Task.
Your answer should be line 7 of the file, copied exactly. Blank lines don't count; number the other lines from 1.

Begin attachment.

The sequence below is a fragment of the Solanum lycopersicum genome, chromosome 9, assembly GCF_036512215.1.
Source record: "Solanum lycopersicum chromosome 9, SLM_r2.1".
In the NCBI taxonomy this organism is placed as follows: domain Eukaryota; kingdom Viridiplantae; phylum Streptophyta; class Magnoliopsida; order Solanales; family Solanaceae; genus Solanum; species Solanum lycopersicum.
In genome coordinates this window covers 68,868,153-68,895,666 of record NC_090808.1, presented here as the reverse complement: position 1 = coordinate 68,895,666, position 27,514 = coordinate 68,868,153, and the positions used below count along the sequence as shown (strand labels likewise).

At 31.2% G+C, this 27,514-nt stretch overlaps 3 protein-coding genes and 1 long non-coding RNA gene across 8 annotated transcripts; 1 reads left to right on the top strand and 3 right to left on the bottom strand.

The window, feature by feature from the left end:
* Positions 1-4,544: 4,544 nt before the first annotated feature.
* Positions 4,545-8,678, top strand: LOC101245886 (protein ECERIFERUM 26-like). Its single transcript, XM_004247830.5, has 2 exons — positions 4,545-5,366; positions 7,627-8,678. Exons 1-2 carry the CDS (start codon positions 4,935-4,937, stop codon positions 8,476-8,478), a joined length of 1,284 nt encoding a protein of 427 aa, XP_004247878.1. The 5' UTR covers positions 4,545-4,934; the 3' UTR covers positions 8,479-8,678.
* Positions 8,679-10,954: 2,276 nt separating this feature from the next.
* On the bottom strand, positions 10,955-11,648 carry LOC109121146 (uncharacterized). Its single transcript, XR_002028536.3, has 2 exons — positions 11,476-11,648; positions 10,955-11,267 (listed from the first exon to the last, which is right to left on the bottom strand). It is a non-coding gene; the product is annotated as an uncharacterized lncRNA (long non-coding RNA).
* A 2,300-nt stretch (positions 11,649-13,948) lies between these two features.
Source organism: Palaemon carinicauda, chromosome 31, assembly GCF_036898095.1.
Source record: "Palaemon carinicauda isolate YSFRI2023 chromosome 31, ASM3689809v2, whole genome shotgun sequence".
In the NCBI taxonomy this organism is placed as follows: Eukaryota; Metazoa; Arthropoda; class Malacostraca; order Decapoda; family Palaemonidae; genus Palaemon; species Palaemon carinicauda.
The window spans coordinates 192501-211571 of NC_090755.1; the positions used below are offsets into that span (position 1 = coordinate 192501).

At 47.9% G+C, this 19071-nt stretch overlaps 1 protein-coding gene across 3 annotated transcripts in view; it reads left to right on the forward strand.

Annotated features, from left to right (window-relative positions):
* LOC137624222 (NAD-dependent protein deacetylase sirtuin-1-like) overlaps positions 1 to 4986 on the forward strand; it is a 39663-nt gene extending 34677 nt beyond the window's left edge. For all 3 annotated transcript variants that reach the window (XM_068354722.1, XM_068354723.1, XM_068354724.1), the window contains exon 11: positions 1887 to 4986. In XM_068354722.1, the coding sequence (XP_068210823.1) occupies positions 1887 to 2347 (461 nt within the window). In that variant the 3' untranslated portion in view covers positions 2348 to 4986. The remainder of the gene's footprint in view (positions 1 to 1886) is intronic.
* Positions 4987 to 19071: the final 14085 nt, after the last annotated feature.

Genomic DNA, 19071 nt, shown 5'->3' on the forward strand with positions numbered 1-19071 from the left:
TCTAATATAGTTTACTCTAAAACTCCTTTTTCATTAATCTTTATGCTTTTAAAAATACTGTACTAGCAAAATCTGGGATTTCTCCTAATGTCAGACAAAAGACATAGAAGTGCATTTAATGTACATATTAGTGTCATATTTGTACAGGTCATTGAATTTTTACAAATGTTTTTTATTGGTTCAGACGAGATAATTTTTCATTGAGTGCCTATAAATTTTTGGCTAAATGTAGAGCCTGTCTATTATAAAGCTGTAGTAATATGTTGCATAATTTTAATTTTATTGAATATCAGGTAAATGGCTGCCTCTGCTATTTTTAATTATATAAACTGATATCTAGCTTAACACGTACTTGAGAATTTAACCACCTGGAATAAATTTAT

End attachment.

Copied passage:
* Positions 1-4,544: 4,544 nt before the first annotated feature.